A single-cell atlas of Plasmodium falciparum transmission through the mosquito

Real, E. et al. (2021) A single-cell atlas of Plasmodium falciparum transmission through the mosquito. Nature Communications, 12, 3196. (doi: 10.1038/s41467-021-23434-z) (PMID:34045457) (PMCID:PMC8159942)

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Abstract

Malaria parasites have a complex life cycle featuring diverse developmental strategies, each uniquely adapted to navigate specific host environments. Here we use single-cell transcriptomics to illuminate gene usage across the transmission cycle of the most virulent agent of human malaria - Plasmodium falciparum. We reveal developmental trajectories associated with the colonization of the mosquito midgut and salivary glands and elucidate the transcriptional signatures of each transmissible stage. Additionally, we identify both conserved and non-conserved gene usage between human and rodent parasites, which point to both essential mechanisms in malaria transmission and species-specific adaptations potentially linked to host tropism. Together, the data presented here, which are made freely available via an interactive website, provide a fine-grained atlas that enables intensive investigation of the P. falciparum transcriptional journey. As well as providing insights into gene function across the transmission cycle, the atlas opens the door for identification of drug and vaccine targets to stop malaria transmission and thereby prevent disease.

Item Type:Articles
Additional Information:The Facility for Imaging by Light Microscopy (FILM) at Imperial College London is part supported by funding from the Wellcome Trust (grant 104931/Z/14/Z) and BBSRC (grant BB/L015129/1). We thank Mark Tunnicliff for the maintenance and provision of A. stephensi mosquitoes and Alisje Churchyard, Sabrina Yahiya, and Catherine Ducker for assistance with experiments or figures. J.Baumis supported by the Wellcome Trust (Investigator Award 100993/Z/13/Z) and the Bill & Melinda Gates Foundation (OPP1200274). The Wellcome Sanger Institute is funded by the Wellcome Trust (grant 206194/Z/17/Z), which supports M.K.N.L. and A.J.R. V.M.H. is supported by a Sir Henry Dale Fellowship jointly funded by the Wellcome Trust and the Royal Society (grant 220185/Z/20/Z). C.A.B. is supported through a studentship from the Wellcome Trust (Grant 220123/Z/20/Z).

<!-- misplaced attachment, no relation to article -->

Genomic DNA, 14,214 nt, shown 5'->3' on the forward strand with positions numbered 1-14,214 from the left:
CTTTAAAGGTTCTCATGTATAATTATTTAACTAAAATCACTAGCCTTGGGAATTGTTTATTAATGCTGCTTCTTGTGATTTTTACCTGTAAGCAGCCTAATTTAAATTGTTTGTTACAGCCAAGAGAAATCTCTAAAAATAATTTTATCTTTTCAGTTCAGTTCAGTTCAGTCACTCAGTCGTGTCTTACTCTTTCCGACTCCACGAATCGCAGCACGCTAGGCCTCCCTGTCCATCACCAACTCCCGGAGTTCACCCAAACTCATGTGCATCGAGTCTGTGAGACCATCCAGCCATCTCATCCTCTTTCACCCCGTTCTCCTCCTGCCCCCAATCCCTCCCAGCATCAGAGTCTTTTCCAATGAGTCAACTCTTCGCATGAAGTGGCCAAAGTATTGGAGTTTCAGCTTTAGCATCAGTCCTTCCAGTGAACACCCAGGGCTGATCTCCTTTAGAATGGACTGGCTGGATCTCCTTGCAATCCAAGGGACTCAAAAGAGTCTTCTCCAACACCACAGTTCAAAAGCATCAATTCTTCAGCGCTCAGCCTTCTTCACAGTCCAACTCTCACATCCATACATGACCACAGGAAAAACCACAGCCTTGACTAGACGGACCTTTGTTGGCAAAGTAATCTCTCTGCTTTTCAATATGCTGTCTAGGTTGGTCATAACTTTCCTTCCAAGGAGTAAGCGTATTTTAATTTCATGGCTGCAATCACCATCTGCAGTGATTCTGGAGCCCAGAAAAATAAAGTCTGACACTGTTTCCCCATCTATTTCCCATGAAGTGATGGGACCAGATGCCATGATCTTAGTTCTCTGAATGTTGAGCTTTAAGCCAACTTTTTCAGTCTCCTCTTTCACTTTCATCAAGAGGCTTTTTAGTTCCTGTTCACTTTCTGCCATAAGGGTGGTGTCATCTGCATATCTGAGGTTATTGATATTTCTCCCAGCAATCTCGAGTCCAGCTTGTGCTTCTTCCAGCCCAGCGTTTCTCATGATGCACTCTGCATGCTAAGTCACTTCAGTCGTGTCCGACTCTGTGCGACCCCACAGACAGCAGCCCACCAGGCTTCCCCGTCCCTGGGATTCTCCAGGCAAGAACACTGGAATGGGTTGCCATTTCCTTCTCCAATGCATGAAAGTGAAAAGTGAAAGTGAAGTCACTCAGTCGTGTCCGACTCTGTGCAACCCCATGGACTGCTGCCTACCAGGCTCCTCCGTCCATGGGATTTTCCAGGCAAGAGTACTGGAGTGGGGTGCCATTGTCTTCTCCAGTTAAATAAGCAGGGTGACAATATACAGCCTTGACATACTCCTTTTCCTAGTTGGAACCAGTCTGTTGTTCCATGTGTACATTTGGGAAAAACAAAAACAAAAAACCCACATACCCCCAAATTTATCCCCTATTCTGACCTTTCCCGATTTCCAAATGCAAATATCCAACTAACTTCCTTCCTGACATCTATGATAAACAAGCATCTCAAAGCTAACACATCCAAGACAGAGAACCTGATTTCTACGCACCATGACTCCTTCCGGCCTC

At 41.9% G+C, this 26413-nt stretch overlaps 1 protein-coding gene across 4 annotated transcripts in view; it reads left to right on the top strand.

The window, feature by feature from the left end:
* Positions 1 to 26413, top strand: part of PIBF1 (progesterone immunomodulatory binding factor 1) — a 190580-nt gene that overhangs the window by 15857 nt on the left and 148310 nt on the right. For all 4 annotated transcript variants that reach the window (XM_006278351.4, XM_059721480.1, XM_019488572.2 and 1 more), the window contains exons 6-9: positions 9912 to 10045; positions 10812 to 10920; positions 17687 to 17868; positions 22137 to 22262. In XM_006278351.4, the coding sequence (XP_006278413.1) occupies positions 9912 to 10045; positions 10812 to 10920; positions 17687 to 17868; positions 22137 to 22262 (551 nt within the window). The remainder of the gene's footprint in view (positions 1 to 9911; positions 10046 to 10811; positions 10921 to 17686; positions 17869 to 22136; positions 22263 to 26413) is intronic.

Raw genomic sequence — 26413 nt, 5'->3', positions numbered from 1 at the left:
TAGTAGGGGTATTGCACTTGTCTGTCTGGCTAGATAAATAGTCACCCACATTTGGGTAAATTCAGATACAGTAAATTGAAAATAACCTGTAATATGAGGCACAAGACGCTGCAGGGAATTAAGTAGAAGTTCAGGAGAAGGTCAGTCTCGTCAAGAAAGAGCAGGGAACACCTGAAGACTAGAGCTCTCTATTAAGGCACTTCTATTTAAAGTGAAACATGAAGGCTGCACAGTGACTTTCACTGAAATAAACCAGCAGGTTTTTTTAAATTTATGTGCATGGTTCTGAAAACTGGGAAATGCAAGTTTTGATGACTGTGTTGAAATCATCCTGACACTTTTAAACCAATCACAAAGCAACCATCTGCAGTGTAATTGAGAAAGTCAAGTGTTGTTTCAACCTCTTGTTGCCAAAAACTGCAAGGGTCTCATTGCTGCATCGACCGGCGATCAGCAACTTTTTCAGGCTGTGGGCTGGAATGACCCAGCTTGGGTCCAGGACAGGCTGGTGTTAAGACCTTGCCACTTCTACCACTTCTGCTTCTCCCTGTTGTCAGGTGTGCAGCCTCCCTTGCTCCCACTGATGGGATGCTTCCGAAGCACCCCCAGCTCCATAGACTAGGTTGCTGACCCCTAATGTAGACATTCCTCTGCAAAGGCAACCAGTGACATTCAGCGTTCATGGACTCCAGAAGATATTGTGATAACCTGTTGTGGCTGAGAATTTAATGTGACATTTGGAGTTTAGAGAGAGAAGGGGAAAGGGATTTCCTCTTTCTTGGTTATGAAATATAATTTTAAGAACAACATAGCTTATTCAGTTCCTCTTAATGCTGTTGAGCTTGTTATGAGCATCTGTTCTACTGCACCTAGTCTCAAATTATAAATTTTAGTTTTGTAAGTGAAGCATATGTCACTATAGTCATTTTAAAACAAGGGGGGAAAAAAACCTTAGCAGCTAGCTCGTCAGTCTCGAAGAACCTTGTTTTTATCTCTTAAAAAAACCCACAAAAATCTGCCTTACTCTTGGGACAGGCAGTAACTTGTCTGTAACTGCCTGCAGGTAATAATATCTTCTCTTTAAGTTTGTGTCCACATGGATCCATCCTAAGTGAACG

Status:Published
Refereed:Yes
Glasgow Author(s) Enlighten ID:Howick, Dr Virginia
Authors: Real, E., Howick, V. M., Dahalan, F. A., Witmer, K., Cudini, J., Andradi-Brown, C., Blight, J., Davidson, M. S., Dogga, S. K., Reid, A. J., Baum, J., and Lawniczak, M. K. N.
College/School:College of Medical Veterinary and Life Sciences > Institute of Biodiversity Animal Health and Comparative Medicine
College of Medical Veterinary and Life Sciences > School of Biodiversity, One Health & Veterinary Medicine
Journal Name:Nature Communications
Publisher:Nature Research
ISSN:2041-1723
ISSN (Online):2041-1723
Copyright Holders:Copyright © 2021 The Authors
First Published:First published in Nature Communications 12: 3196
Publisher Policy:Reproduced under a Creative Commons License

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Project CodeAward NoProject NamePrincipal InvestigatorFunder's NameFunder RefLead Dept
308631Identification of genomic components that predict transmission of the malaria parasite in different vector speciesVirginia HowickWellcome Trust (WELLCOTR)220185/Z/20/ZMVLS - Polyomics Facility